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Why Obama Should Put BP Under Temporary Receivership

Posted by Admin on June 2, 2010

by: Robert Reich  |  Robert Reich’s Blog

It’s time for the federal government to put BP under temporary receivership, which gives the government authority to take over BP’s operations in the Gulf of Mexico until the gusher is stopped. This is the only way the public know what’s going on, be confident enough resources are being put to stopping the gusher, ensure BP’s strategy is correct, know the government has enough clout to force BP to use a different one if necessary, and be sure the President is ultimately in charge.

If the government can take over giant global insurer AIG and the auto giant General Motors and replace their CEOs, in order to keep them financially solvent, it should be able to put BP’s north American operations into temporary receivership in order to stop one of the worst environmental disasters in U.S. history.

The Obama administration keeps saying BP is in charge because BP has the equipment and expertise necessary to do what’s necessary. But under temporary receivership, BP would continue to have the equipment and expertise. The only difference: the firm would unambiguously be working in the public’s interest. As it is now, BP continues to be responsible primarily to its shareholders, not to the American public. As a result, the public continues to worry that a private for-profit corporation is responsible for stopping a public tragedy.

Five reasons for taking such action:

1. We are not getting the truth from BP. BP has continuously and dramatically understated size of gusher. In the last few days, BP chief Tony Hayward has tried to refute reports from scientists that vast amounts of oil from the spill are spreading underwater. Hayward says BP’s sampling shows “no evidence” oil is massing and spreading underwater across the Gulf. Yet scientists from the University of South Florida, University of Georgia, University of Southern Mississippi and other institutions say they’ve detected vast amounts of underwater oil, including an area roughly 50 miles from the spill site and as deep as 400 feet. Government must be clearly in charge of getting all the facts, not waiting for what BP decides to disclose and when.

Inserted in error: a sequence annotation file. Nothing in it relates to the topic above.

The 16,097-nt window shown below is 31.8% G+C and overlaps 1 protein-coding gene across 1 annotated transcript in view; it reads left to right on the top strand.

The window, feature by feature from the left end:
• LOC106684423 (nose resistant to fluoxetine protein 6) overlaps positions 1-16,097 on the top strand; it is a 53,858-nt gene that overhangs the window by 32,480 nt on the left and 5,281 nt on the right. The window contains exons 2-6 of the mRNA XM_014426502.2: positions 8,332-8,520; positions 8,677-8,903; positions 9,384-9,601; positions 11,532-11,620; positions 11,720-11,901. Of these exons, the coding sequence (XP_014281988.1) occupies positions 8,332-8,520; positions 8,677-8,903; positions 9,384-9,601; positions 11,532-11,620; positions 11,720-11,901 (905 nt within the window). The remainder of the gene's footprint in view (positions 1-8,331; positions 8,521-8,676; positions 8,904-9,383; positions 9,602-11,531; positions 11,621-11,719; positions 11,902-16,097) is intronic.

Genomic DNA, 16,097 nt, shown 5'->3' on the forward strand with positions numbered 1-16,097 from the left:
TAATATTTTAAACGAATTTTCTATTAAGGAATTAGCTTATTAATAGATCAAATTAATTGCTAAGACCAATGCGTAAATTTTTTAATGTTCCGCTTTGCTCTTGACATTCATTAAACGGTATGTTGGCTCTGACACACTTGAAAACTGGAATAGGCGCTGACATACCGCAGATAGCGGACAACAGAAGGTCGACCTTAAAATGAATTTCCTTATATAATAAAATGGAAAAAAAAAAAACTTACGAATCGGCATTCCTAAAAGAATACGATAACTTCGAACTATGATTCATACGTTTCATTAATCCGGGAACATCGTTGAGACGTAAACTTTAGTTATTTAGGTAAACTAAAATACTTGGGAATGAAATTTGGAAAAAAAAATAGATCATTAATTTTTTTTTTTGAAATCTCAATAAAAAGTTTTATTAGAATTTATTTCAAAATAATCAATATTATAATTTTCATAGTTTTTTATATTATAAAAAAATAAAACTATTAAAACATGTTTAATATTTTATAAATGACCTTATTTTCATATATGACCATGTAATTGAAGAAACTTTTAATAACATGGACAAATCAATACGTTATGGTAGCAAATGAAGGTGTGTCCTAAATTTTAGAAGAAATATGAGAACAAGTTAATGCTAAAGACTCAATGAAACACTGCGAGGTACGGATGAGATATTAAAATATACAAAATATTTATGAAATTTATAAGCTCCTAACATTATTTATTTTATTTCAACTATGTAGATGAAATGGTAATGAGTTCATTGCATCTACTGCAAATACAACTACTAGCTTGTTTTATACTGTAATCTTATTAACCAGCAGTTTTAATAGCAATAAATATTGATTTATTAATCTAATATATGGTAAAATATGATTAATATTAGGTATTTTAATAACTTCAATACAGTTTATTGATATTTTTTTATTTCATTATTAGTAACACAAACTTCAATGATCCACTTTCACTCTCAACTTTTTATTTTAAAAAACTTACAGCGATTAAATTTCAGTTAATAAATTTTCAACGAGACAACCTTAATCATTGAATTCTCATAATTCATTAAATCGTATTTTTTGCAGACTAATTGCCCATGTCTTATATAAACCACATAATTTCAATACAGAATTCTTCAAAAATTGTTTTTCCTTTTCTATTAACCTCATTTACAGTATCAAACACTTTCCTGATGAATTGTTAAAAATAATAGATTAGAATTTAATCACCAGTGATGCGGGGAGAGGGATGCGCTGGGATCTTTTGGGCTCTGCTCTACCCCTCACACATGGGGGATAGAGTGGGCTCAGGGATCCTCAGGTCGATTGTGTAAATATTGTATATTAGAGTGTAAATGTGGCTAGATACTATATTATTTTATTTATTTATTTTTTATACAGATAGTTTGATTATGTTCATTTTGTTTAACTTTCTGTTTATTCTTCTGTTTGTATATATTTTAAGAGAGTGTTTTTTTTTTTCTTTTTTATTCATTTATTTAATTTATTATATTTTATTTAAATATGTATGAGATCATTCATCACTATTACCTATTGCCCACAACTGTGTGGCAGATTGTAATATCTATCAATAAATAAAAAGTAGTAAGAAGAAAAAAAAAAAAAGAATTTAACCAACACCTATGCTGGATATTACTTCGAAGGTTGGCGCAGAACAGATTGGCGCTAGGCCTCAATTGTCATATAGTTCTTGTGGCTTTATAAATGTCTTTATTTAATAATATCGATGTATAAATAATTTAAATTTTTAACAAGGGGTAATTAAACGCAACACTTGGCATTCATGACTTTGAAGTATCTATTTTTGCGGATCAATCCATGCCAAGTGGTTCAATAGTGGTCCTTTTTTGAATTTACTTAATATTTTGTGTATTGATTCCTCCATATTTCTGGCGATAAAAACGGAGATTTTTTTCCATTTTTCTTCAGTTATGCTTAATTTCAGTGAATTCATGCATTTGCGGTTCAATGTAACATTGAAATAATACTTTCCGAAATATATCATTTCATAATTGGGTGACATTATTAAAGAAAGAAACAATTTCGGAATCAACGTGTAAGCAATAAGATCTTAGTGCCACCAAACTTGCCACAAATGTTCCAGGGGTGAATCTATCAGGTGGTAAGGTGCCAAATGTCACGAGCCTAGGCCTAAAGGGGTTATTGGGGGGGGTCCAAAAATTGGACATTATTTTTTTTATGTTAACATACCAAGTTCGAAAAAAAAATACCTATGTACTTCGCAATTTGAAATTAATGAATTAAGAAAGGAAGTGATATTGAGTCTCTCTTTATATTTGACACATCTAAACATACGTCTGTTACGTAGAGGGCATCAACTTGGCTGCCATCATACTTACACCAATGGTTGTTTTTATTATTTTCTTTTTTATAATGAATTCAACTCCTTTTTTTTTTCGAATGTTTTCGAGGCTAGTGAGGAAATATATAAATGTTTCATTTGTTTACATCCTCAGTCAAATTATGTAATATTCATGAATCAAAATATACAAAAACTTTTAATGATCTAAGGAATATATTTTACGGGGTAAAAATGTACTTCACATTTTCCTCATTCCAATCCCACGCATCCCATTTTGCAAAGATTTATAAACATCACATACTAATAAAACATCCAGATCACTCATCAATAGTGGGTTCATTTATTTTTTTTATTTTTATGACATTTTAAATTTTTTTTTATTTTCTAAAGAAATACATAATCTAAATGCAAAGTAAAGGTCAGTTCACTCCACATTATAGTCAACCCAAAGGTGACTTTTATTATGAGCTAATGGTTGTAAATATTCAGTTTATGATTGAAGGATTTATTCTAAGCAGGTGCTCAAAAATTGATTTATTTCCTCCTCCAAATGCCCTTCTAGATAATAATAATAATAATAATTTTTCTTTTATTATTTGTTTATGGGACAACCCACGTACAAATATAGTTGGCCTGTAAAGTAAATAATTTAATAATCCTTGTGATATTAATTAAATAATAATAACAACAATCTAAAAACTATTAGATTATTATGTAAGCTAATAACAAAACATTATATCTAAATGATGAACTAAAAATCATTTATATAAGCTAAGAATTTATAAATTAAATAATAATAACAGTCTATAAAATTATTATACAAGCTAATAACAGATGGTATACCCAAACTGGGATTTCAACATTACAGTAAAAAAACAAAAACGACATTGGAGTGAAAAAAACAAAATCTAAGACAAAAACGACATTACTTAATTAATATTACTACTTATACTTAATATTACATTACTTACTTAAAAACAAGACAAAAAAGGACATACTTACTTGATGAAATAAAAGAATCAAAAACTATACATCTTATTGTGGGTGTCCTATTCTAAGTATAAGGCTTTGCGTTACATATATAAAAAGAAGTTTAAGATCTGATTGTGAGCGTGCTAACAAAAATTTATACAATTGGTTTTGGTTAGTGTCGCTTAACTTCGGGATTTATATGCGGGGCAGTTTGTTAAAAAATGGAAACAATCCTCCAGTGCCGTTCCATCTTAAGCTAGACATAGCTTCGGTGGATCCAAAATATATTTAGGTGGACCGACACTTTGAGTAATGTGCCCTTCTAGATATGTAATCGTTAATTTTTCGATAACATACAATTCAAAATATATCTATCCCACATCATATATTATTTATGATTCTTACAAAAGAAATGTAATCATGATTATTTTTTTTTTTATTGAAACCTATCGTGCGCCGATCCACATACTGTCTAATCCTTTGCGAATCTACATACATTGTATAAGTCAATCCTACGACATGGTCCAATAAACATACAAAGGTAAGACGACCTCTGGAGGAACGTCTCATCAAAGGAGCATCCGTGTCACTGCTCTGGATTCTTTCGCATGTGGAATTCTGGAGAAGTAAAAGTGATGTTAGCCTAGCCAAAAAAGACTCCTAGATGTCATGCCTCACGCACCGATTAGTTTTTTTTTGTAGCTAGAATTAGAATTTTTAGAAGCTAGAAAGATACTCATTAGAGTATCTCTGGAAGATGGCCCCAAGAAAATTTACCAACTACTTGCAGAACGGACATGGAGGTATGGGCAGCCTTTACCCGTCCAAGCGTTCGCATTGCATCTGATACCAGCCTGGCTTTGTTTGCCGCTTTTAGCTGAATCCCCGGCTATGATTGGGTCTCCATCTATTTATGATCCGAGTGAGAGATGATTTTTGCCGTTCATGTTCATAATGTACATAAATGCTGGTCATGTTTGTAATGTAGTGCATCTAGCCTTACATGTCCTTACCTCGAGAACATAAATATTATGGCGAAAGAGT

2. We have no way to be sure BP is devoting enough resources to stopping the gusher. BP is now saying it has no immediate way to stop up the well until August, when a new “relief” well will reach the gushing well bore, enabling its engineers to install cement plugs. August? If government were in direct control of BP’s north American assets, it would be able to devote whatever of those assets are necessary to stopping up the well right away.